But wait! Reading further, I see there’s still hope for Lisa! I can add her on my plan as my Domestic Partner.  Prudential, imaging themselves very progressive I’m sure, includes in their list of eligible applicants the employee’s “Domestic Partner (same sex only)”. Perfect! Lisa and I are, indeed, of the same sex. All she needs to do is move to my house in Northern Virginia from Beirut (and after she just moved there too, shame) and pretend that we’re having sex regularly.

Hm. I’m guessing she probably would prefer to scrounge up her own LTC insurance (or at least avoid climbing pillars).

–Christina

P.S. The photo is (supposedly) of the world’s largest swimming pool. It’s not much related to heteronormativity and long term care, but it is nice to look at. 

Photo credit: livingitfine

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Comments»

1. Stella - October 30, 2011

Well, that’s great. Good job I’m not gonna get LTC coverage, coz half my family are like strangers too me (the other half are worth their weight in gold fortunately) and I have a lovely single girlfriend who I’d add the my policy. . . but now I won’t bother as it’s not allowed.
OK, all tongue-in-cheekness aside. . . pfttt. . . who makes up these policies. . .. your grandparents-in-law? Really?

2. Bella DePaulo - October 31, 2011

This is such a great post, Christina! And I found it using the new http://www.SingleWithAttitude.com site. I tried to “like” this post but it didn’t like my log in info so now I’ll try again, having used FB login.

3. Bella DePaulo - October 31, 2011

Nope, still won’t let me “Like” it. I’ll share it on FB.

Onely - October 31, 2011

Thanks Bella. That’s really odd that it’s not letting you like it. I will have some people try to like it to make sure it’s not a global problem. . . I’ll let you know if it’s not a global problem.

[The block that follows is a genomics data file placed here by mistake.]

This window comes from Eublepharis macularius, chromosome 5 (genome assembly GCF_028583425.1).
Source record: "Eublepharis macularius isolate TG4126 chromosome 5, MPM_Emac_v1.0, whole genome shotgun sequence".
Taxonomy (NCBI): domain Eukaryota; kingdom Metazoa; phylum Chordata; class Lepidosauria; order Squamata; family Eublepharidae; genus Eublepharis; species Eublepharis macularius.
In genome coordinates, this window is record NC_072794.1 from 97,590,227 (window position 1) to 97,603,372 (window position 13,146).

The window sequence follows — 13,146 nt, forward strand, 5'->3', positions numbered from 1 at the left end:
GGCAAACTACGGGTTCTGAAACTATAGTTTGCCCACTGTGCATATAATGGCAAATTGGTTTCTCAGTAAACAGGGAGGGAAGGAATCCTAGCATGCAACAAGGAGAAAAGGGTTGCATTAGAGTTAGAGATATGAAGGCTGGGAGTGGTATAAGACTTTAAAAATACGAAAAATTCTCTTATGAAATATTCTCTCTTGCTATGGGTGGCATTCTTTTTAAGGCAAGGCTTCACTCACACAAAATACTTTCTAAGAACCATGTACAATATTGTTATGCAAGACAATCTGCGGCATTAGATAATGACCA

= )
CC

4. Onely - October 31, 2011

Ok well it let *me* like it, but I’ll ask some other guinea pigs to try just in case I’m “special”. = )

5. singlutionary - November 20, 2011

It is a good battle that we’re fighting to have “other” relationships acknowledged by our culture and by our culture’s policies. Since I don’t have any grown-up-side-by-side-biological siblings, I’ve adopted one. My sister is my sister. We watch our for each other more than most “real” siblings do but our relationship is not valid to any outside perspective. Sometimes individuals get really frustrated and refuse to use the word “sister” and instead say things like “that girl you call your sister”.

Judith Butler proposes using the word “kinship” (I think it is Judith Butler and I think that is the right word). And I love that idea. Kinship between co-bloggers is not only existent — it is a vital part of those co-bloggers every day life.

Also, the definition of “domestic partner” as being limited to same-sex only is quite offensive. What about transgendered individuals? What about straight couples who are partnered but not married.

If we could evaluate who is important in our lives based on kinship instead of on some strange set of blood and sex and marriage ties we would all be a lot better off. And a lot more honest.

6. Single’s Movement Has a Slogan! « Onely: Single and Happy - February 20, 2012

[…] companies or governments think of themselves as all progressive for providing some domestic partner benefits, but in doing so they’re just feeding back into the whole overdone trope of […]